GWERU: In a bid to accommodate new voters ahead of the 2023 poll, the government of Zimbabwe has made efforts to make identity cards more accessible by introducing mobile collection centers and also introduced voter registration blitz programs.
Whether the exercises will result in more people turning out to cast their vote compared to other years is something yet to be established but establishing whether these processes had a positive or negative impact on the local political playfield is what CommuTalk established through separate discussions with local politicians who will be taking part in the forthcoming election.
Avoiding questions seeking to find out how neutral and efficient was the issuance of national identity cards and voter registration blitz, former POLAD member and President of the new political outfit, Zimbabwe Coalition for Peace and Development (ZCPD) rust Chikohora simply said the processes were good for the nation.
“The issuance of identity cards was useful and it had a positive impact on voter registration. The blitz helped to conscientize voters and encourages people to register as voters,” Chikohora said.
Sharing similar sentiments, ZANU PF district spokesperson Maride said the opposition CCC politicised the good government gesture by sending non-governmental organisations to use money and mobilise people on their behalf in a process that was supposed to be neutral.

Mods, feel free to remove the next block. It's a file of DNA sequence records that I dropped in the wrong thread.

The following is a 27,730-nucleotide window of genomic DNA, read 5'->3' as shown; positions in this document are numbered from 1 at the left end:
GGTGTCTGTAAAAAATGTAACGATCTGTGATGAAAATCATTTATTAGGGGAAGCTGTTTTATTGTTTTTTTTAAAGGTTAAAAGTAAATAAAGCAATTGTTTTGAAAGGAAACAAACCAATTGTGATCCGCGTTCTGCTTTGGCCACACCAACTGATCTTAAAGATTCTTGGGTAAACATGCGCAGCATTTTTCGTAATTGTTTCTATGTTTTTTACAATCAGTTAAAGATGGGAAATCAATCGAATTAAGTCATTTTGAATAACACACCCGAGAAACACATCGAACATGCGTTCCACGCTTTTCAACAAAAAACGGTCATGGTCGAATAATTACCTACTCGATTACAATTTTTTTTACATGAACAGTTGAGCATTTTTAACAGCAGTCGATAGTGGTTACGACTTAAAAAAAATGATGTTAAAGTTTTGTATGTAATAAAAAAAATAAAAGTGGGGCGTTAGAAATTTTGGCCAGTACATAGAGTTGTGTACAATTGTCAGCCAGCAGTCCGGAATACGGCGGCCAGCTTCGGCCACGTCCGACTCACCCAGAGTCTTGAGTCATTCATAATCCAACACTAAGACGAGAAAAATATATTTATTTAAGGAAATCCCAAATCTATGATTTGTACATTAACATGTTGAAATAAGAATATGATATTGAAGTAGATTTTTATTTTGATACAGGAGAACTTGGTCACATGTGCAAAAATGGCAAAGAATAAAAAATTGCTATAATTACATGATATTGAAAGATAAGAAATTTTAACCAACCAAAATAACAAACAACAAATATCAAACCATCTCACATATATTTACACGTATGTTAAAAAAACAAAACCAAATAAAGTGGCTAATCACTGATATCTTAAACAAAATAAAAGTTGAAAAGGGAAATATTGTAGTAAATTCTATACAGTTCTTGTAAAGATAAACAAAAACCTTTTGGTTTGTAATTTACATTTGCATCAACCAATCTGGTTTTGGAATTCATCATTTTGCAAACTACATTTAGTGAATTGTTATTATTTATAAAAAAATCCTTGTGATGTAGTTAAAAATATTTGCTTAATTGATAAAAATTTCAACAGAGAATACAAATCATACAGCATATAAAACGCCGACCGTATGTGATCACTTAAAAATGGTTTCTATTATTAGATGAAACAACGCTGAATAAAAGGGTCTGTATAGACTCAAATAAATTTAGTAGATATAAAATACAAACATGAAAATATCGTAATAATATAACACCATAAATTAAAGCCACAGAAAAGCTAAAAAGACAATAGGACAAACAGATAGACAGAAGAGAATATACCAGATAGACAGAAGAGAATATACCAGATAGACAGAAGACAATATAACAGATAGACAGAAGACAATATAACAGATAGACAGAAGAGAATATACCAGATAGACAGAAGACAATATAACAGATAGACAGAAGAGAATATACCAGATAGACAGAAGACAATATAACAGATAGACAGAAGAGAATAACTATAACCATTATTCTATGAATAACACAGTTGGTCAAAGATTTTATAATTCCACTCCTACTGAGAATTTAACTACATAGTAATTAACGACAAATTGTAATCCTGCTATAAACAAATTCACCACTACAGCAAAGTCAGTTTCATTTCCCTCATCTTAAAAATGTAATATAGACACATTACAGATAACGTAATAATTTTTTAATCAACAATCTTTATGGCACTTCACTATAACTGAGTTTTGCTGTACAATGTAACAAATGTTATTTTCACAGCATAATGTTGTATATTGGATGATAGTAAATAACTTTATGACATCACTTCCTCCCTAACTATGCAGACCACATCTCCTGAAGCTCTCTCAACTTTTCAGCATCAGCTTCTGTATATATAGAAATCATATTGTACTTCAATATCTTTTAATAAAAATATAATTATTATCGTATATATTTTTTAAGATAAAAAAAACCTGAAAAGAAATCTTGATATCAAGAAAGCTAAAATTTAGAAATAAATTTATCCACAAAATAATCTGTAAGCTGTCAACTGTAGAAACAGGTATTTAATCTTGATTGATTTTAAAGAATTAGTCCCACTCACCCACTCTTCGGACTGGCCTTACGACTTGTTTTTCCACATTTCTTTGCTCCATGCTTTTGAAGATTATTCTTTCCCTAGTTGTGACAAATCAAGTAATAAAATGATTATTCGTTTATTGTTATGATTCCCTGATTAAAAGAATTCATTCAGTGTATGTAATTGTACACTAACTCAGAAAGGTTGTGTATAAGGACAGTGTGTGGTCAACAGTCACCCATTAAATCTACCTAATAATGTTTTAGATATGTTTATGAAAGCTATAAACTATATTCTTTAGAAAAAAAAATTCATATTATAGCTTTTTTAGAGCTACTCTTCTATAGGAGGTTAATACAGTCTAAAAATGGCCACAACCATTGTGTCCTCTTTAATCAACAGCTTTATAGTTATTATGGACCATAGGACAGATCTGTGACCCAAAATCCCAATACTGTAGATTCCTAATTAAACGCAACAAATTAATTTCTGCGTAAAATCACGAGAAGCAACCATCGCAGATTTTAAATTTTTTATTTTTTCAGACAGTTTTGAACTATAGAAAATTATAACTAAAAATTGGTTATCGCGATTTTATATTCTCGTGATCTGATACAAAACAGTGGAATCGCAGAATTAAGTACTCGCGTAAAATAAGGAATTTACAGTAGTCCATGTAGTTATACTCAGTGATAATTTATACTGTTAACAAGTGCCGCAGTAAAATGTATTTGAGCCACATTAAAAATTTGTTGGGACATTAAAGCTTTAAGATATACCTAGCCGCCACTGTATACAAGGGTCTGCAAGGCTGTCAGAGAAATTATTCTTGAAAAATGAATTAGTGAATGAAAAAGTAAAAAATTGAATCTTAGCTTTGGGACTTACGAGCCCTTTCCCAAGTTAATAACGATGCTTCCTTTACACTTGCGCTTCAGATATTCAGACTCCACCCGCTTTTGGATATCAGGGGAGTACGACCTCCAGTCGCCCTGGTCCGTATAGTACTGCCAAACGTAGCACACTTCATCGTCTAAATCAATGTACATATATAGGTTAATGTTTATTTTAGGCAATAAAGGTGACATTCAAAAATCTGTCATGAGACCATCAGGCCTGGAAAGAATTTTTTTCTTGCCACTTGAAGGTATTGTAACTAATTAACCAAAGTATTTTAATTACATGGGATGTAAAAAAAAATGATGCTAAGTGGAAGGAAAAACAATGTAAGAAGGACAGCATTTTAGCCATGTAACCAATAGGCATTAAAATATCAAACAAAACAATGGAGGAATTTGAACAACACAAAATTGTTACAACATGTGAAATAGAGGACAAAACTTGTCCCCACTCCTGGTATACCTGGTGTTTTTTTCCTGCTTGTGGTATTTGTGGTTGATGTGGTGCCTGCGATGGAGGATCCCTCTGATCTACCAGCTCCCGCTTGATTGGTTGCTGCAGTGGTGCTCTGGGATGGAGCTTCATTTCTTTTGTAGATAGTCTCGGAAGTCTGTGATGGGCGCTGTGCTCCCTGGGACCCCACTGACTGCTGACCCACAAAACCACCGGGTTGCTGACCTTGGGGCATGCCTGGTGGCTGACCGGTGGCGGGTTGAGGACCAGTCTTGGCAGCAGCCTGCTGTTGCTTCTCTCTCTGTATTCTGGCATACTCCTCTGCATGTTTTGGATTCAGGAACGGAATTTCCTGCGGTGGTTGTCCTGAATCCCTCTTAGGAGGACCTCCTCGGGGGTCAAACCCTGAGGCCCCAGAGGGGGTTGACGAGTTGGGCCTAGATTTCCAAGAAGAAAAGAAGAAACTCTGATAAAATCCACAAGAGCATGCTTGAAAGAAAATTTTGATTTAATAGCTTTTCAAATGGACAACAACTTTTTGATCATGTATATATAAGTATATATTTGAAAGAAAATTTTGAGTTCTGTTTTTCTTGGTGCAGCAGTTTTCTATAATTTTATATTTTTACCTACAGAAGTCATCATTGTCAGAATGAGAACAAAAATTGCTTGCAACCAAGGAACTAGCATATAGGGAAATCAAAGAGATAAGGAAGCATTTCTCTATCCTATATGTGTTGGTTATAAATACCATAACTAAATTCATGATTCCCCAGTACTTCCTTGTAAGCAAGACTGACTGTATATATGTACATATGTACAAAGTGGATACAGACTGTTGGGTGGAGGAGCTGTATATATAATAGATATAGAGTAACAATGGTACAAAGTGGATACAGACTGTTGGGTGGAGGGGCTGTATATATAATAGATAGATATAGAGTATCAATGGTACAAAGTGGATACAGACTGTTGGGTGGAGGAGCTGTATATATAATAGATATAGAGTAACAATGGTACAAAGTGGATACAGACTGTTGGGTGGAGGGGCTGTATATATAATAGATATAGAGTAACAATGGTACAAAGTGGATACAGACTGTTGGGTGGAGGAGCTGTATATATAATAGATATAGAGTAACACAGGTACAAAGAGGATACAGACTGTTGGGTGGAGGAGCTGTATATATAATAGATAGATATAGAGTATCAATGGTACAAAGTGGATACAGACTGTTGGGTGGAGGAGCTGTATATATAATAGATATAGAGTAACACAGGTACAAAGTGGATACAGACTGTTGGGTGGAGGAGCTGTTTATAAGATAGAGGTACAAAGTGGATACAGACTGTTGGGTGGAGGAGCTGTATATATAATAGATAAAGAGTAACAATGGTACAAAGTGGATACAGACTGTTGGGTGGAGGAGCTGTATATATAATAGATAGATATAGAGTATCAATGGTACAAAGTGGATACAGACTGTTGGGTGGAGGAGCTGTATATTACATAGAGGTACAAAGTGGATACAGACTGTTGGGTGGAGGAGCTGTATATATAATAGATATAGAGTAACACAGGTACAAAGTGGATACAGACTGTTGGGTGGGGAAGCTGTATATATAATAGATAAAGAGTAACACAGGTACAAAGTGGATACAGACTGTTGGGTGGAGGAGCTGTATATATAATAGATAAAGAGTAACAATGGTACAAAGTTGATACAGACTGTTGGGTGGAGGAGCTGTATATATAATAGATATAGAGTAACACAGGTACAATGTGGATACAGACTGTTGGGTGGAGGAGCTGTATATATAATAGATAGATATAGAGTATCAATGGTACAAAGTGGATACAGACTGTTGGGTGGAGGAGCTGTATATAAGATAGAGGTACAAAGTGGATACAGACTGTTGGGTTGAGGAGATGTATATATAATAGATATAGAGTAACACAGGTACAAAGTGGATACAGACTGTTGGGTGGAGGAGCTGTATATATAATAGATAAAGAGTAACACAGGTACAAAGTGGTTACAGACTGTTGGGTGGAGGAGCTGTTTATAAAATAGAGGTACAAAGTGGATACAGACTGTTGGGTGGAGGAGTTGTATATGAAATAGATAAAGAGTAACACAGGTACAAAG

“As ZANU PF, we are happy with how the government facilitated for new voters to swiftly get identity cards and also register. That is very unique and should be commended.
“It is however sad that the opposition CCC disturbed a process that was meant to be neutral by using non-governmental organisations to give the young stipends so that they go and register. This in a way can be equated to vote buying and as we may all know, participating in these processes should be voluntary,” Maride said.
The CCC Midlands chairperson Dr. Josiah Makombe however had a contrary perception of the processes under which identity cards were issued through the registrar’s office and the way ZEC managed registration.
“Government did not do much considering that the COVID-19 lockdown slowed down the issuance of national identity cards and registration of new voters. We were expecting that if enough had been done, we could be talking of more than 8 million registered voters now compared to the current 6 million.
“During their set campaigns of issuing identity cards and voter registrations, you would see that they were swifter in rural areas compared to urban settings an arrangement we think was used through manipulation of relevant offices such as ZEC to make sure that they do more work in their strongholds, that is rural settings,” Dr Makombe said.
Meanwhile, President Mnangagwa has not yet published a proclamation in terms of section 144 of the Constitution fixing the dates of the general election due to be held later this year, so the dates are still uncertain.